It claims that Hitler took the drug before his final meeting with Italian fascist leader Mussolini in July of 1943, during which he apparently ranted non-stop for two hours.

Hitler eased the pain of his final days in his bunker with nine injections of a drug called Vitamultin, too, which contained among its ingredients meth-amphetamine.

The dossier – which is the subject of a new documentary Hitler’s Hidden Drug Habit – goes on to claim that the Fuhrer became addicted to drugs after seeking the medical advice of Berlin-based Dr Morell in 1936.

He was initially prescribed a drug called Mutaflor in order to relieve the pain of his stomach cramps.

He was then prescribed Brom-Nervacit, a barbiturate, Eukodal, a morphine-based sedative, bulls’ semen to boost his testosterone, stimulants Coramine and Cardiazol, and Pervitin, an ‘alertness pill’ made with crystal meth-amphetamine.

His reliance on medication became costly, and by the end of 1943, Hitler was dependant on a mentally debilitating cocktail of uppers and downers.

“Morell was a quack and a fraud and a snake oil salesman,” Bill Panagopoulos, an American collector who discovered the dossier, said.

“He should not have been practising medicine anywhere outside a veterinary clinic.”

“Some [of the drugs] were innocuous, some not so innocuous, some poisonous. Did he develop a dependence on any of these drugs? Which of these drugs, if any, were addictive? And did he become addicted to them? I’d be interested to know what the combination of these medications would do to someone who’s otherwise in good health.”

http://www.independent.co.uk/news/people/hitler-was-a-regular-user-of-crystal-meth-american-military-intelligence-dossier-reveals-9789711.html

Towards the end of World War II, word got through that certain people in occupied territories were eating a near-starvation diet. American researchers wanted to study the effects of starvation, so they recruited volunteers – and starved them some more.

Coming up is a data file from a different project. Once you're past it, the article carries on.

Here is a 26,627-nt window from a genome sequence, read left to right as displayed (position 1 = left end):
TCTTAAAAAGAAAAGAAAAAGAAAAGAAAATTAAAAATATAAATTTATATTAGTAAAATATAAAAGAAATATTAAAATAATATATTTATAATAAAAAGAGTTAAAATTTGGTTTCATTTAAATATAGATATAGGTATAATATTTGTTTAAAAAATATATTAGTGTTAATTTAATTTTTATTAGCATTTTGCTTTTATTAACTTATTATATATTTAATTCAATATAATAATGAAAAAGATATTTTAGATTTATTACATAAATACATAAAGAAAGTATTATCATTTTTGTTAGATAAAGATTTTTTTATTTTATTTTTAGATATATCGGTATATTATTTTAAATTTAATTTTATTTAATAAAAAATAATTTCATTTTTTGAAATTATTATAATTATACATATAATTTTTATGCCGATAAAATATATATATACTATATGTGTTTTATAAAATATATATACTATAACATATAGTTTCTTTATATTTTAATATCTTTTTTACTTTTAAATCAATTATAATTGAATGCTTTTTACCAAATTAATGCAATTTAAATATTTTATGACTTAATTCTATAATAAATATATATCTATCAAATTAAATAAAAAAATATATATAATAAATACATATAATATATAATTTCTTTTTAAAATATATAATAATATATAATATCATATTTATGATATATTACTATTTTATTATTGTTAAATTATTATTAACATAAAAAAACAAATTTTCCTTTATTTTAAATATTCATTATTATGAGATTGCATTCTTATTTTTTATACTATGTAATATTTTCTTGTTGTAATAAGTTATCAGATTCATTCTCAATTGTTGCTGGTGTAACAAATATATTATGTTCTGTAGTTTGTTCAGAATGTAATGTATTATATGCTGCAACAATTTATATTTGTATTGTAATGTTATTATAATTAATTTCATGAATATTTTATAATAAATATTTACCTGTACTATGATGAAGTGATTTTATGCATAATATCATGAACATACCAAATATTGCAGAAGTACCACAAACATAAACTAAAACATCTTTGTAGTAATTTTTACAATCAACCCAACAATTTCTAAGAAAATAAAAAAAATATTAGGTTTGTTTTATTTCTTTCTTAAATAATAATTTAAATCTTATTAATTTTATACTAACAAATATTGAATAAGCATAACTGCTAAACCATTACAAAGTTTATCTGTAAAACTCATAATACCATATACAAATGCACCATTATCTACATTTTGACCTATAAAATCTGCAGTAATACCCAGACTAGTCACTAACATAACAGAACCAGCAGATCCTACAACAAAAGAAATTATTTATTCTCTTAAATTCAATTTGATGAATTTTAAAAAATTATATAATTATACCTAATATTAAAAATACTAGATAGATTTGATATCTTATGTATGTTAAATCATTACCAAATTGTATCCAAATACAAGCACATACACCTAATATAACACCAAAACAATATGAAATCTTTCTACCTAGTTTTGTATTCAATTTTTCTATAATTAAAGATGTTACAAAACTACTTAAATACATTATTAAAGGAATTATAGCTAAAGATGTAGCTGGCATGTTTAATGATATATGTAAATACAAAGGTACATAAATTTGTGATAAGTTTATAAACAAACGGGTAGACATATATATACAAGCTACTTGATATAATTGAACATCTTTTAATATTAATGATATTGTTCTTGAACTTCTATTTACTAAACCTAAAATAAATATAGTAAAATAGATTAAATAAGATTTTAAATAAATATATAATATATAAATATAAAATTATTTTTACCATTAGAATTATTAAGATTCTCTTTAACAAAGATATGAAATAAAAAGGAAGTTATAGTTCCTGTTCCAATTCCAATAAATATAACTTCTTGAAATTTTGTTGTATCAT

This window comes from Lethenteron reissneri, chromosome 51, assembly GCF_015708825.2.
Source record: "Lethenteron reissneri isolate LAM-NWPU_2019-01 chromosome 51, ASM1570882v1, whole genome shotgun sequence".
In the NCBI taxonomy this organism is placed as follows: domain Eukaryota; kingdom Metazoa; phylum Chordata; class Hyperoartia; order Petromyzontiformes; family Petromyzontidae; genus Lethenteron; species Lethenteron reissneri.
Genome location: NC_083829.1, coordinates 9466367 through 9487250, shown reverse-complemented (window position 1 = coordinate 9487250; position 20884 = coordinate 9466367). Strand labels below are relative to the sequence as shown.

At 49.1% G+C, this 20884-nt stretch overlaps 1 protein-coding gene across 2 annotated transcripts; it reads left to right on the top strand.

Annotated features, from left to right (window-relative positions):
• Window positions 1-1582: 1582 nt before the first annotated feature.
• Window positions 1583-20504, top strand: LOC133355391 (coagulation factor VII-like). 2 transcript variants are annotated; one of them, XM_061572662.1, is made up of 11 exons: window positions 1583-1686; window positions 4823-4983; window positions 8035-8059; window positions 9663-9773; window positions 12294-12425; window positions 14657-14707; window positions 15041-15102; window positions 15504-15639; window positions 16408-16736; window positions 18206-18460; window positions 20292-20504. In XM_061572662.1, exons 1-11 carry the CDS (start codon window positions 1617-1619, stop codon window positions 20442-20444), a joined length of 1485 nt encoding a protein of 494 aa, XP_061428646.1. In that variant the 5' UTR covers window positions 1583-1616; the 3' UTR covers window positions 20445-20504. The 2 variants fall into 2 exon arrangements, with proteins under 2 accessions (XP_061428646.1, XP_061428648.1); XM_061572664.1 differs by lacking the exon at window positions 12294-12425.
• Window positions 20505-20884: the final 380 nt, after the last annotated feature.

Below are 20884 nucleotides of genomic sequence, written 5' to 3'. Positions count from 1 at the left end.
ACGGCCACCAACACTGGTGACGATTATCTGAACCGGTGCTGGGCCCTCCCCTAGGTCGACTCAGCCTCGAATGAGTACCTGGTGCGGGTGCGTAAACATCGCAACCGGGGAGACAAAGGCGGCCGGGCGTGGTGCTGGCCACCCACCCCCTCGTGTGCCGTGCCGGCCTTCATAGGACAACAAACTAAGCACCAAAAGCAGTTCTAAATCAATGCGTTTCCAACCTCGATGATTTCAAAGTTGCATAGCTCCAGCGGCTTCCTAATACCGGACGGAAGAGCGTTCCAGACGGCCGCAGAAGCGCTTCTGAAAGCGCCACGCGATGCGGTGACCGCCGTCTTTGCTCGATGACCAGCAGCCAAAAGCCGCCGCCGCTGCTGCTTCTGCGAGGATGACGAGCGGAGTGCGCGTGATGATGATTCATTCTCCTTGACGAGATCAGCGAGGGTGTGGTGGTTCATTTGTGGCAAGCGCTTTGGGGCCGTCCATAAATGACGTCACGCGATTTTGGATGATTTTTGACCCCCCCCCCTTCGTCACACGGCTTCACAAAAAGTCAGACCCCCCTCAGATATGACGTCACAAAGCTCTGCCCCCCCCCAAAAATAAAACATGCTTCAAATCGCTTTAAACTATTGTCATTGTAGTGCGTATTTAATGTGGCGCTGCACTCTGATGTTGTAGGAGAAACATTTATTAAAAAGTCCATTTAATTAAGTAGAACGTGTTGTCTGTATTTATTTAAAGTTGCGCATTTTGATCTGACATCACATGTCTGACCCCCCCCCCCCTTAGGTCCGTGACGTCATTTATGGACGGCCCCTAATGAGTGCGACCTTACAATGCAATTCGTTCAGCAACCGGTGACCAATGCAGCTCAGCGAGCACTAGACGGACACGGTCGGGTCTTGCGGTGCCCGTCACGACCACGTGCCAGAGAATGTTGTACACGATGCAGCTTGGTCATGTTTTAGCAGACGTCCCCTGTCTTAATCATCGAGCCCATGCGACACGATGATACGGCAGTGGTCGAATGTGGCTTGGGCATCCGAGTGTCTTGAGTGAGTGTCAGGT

The Minnesota Starvation Experiment pretty much lived up to its name. It was an early experiment in nutrition prompted by news about the conditions in Europe during World War II. The full horror of concentration camps was still to come, but word came in that people in war-torn territories were living on severely restricted diets. Everyone knew that things were going to get worse before they got better, and concerned researched wanted to find out the effects of starvation and how to rehabilitate a severely starved person. In November of 1944, at The University of Minnesota, a study began on the effects of starvation.

When contacted years later, many of the men said the experiment was the toughest thing they had ever done, but were happy to have participated and said they would do it again.

http://io9.com/the-us-wartime-experiment-that-starved-men-more-than-1507200589

Thanks to Kebmodee for bringing this to the attention of the It’s Interesting community.

From a pool of 400 volunteers, 36 men were chosen. All were between 22 and 33, and all were in good health. They were told that the experiment would go through four phases. For three months, they would eat a specific number of calories, so that researchers could get them to a healthy weight and get a baseline for their diet. (They were kept active, and the diet they were given was 3,200 calories.) Once they’d gotten up to their “fighting weight,” their caloric intake was to be halved. They’d take in 1,560 calories a day, every day, and no more. They’d have a diet comparable to the food people in Europe would have available – root vegetables and starches with the occasional meat or jell-o. The goal of the diet was to make the men lose a little over two pounds a week, and twenty-five percent of their body weight in six months.

After six months, they’d go through a three-month rehabilitative phase, where they would be allowed more food. They’d be divided into many groups, with different groups given different amounts of calories, and different amounts of protein, fat, and vitamins. Finally, they’d be allowed eight weeks of eating whatever they wanted.

this time, they were kept in dormitories on campus, given regular blood tests, endurance tests, mental tests, and many other kind of tests. They were given administrative work in the lab, and allowed to attend classes at the university. Most of all, they were watched. For the tests to be successful, the researchers had to be sure that the participants weren’t cheating.